Israel-Palestine war: Al-Aqsa imam among Palestinians on far-right Telegram hit list
Sheikh Ekrima Sabri, the imam of Jerusalem’s Al-Aqsa Mosque, is among dozens of Palestinians whose names and locations have been posted in a far-right Israeli Telegram channel calling for them to be killed, Middle East Eye has discovered.
The channel, called Nazi Hunters 2023, describes those targeted – often accompanied by photos with crosshairs over their faces - as “Nazis who are walking around freely and have not yet been eliminated”.
Khaled Zabarqa, head of Sabri's legal team, told MEE that Sabri was aware of the threat against him, which he said was being incited by "extremist Jewish factions, supported by elements within the Israeli government".
Sabri had contacted the Kingdom of Jordan, the custodian of the holy sites in Jerusalem, and Arab consulates in Jerusalem to update them about the severity of the situation, Zabarqa said.
"This incitement is both transparent and dangerous. For nearly a year Sheikh Ekrima has faced continuous provocation, with these Jewish extremist groups directly inciting his assassination," he said.
Others identified in the Telegram channel include religious leaders, political figures, journalists, public officials, and student activists, as well as alleged members of Hamas and Palestinian fighters.
MEE is not identifying those named with the exception of Sabri because of concerns for their safety.
The Hebrew language channel was set up on Monday as the conflict between Israel and Hamas in Gaza escalated, following the deadly attack by Palestinian fighters in southern Israel on Saturday. It currently has more than 3,500 followers.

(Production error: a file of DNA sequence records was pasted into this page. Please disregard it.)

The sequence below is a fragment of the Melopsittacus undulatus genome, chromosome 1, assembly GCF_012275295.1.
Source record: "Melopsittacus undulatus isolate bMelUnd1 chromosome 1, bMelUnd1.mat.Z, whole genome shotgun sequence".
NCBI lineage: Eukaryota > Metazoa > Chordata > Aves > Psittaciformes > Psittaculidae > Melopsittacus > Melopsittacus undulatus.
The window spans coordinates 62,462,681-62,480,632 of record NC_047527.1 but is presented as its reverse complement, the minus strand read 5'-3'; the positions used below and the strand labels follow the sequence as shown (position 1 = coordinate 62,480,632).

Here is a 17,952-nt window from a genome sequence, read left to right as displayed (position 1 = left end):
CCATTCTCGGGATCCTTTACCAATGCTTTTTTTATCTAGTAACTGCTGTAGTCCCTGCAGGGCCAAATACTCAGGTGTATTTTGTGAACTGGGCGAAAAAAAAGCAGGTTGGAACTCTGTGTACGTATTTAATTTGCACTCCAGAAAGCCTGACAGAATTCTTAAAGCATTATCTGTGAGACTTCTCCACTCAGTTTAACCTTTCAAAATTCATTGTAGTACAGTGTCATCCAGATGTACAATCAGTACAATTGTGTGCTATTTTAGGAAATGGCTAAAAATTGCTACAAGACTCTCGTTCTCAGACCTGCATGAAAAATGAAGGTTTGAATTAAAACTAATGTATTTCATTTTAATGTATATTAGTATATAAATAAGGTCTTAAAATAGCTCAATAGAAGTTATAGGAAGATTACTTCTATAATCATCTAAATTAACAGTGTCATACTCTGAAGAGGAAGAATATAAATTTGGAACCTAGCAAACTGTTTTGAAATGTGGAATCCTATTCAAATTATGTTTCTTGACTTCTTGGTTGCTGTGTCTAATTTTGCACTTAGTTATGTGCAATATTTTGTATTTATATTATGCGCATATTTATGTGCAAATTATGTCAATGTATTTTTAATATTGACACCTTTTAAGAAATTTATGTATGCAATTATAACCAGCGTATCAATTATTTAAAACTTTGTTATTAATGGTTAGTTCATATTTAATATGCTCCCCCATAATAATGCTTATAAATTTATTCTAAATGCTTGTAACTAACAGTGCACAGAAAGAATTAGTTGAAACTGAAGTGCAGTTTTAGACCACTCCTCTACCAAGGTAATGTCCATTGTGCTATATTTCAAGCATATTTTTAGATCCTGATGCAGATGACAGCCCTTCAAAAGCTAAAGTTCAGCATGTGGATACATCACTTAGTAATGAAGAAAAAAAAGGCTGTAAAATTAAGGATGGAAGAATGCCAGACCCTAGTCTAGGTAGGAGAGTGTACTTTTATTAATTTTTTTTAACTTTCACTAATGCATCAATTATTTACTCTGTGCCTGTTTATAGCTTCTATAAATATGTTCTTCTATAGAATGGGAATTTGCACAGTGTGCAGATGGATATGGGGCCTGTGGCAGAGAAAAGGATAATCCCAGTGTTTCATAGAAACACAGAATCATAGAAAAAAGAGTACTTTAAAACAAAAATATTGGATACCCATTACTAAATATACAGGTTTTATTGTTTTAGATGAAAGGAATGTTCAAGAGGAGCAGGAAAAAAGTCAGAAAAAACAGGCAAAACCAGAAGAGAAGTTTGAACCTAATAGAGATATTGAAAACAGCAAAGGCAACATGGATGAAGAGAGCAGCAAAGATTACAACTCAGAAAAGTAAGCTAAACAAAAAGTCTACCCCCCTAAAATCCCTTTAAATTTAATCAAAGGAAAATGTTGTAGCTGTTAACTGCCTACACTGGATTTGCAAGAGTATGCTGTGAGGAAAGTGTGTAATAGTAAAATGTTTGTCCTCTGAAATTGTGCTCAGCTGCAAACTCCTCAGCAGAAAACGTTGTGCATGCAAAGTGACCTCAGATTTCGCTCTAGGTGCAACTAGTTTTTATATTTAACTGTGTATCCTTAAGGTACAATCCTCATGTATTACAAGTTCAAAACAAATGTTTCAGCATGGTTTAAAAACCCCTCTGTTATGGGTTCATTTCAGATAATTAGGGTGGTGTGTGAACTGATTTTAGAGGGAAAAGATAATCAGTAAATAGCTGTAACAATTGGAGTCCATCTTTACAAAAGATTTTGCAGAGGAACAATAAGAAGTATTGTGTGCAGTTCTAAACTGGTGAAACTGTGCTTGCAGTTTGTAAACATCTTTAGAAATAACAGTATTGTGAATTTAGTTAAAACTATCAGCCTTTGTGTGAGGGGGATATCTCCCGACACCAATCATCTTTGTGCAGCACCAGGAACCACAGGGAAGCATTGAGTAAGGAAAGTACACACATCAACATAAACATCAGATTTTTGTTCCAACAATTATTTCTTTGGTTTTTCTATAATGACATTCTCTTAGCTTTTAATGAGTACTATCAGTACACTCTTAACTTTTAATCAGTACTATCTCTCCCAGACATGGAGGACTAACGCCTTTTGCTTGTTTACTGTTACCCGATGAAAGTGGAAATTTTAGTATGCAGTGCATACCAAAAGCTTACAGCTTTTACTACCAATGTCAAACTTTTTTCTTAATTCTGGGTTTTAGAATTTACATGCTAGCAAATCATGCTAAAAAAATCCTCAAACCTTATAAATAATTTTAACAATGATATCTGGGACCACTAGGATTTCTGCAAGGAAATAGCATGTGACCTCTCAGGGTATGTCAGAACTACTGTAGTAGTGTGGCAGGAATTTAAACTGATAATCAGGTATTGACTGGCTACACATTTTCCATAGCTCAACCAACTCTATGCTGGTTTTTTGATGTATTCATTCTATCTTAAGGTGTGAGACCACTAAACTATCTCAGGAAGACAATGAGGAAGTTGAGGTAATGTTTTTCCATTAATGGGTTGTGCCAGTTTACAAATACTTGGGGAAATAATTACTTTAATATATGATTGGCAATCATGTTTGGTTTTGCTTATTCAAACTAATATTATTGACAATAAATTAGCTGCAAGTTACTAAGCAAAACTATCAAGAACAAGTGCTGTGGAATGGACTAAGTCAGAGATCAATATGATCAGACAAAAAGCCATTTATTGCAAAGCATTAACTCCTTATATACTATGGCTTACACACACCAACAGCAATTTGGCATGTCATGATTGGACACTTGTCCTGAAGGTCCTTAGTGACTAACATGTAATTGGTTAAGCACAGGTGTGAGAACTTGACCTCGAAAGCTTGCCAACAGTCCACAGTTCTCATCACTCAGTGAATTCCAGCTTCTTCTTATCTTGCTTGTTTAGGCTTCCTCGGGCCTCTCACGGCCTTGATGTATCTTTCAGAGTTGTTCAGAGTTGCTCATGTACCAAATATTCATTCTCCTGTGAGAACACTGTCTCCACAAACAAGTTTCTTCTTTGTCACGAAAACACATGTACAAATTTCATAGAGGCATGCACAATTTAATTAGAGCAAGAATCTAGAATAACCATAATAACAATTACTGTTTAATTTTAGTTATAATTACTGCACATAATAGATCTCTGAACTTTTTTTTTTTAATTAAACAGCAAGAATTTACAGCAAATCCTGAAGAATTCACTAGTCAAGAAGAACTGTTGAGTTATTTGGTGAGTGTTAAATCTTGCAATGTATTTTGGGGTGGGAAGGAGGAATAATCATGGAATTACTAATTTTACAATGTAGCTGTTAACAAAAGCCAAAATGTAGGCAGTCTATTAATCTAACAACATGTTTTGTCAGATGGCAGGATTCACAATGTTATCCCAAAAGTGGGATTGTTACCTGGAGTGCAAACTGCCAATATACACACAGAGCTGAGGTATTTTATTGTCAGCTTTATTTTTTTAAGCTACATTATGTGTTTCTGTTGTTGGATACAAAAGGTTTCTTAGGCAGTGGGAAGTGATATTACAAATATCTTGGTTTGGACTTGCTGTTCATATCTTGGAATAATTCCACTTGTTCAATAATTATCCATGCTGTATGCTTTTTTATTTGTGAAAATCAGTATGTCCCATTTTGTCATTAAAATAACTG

It calls for law enforcement agencies to arrest and interrogate those it names and for them to be brought to justice. But it adds: “Do not spare or feel sorry for them. Nazis are not pitied.”
And it urges users to share the link to the channel so that others can join: “If you share a lot maybe it will reach the Nazis themselves and they will kill themselves out of fear.”
Many of those named are women, including a number involved in administrative affairs at Al-Aqsa Mosque. Some on the list have been convicted by Israel for offences such as throwing stones at Israeli settlers.
Sabri, 85, is the former chief mufti of Jerusalem, the head of the Supreme Islamic Council and one of the main imams at Al-Aqsa. He has delivered Friday sermons there since the early 1970s and has been arrested several times by Israeli forces.
He is described on the channel as “a partner along with the leaders of Iran, Hamas and Hezbollah in the plan to annihilate the State of Israel”, and “the main Nazi in Jerusalem”.
The channel gives GPS coordinates for Sabri’s home and calls for it to be attacked.
“Sabri is one of the most important targets for elimination,” it says.
Zabarqa told MEE that groups calling for the deaths of prominent Palestinians enjoyed growing influence in the Israeli parliament, the Knesset, and the Israeli security establishment.
"Alarmingly, the current phase has transitioned to overt incitement for assassination, marking a dangerous turn targeting influential figures on the Palestinian stage, the Islamic world, and globally," he said.
"We lack protection. Israeli law enforcement doesn't offer any safety to us or our Palestinian leaders."
The channel also calls for attacks against specific locations including mosques, universities and businesses. On Tuesday it posted the coordinates of a mosque in the West Bank city of Nablus and called for it to be bombed.
Israeli settlers frequently attack villages near Nablus. On Thursday, settlers killed a Palestinian man and his son in the town of Qusra, south of the city, as they were attending the funeral of four men killed by settlers the previous day.
Many Palestinians in Israel and the occupied territories of the West Bank and East Jerusalem are increasingly concerned by the growing threat from far-right groups fuelled by Israeli leaders’ incendiary rhetoric ahead of an expected ground assault in Gaza.
At least 1,800 people have been killed in Gaza by Israeli air strikes. In Israel, at least 1,300 people were killed during Palestinian fighters' assault on Saturday.
The channel is one among a number of channels on Telegram and other messaging services identified by Middle East Eye which currently appear to be inciting violence against Palestinians.
MEE contacted Telegram for comment but had not received a response at the time of publication.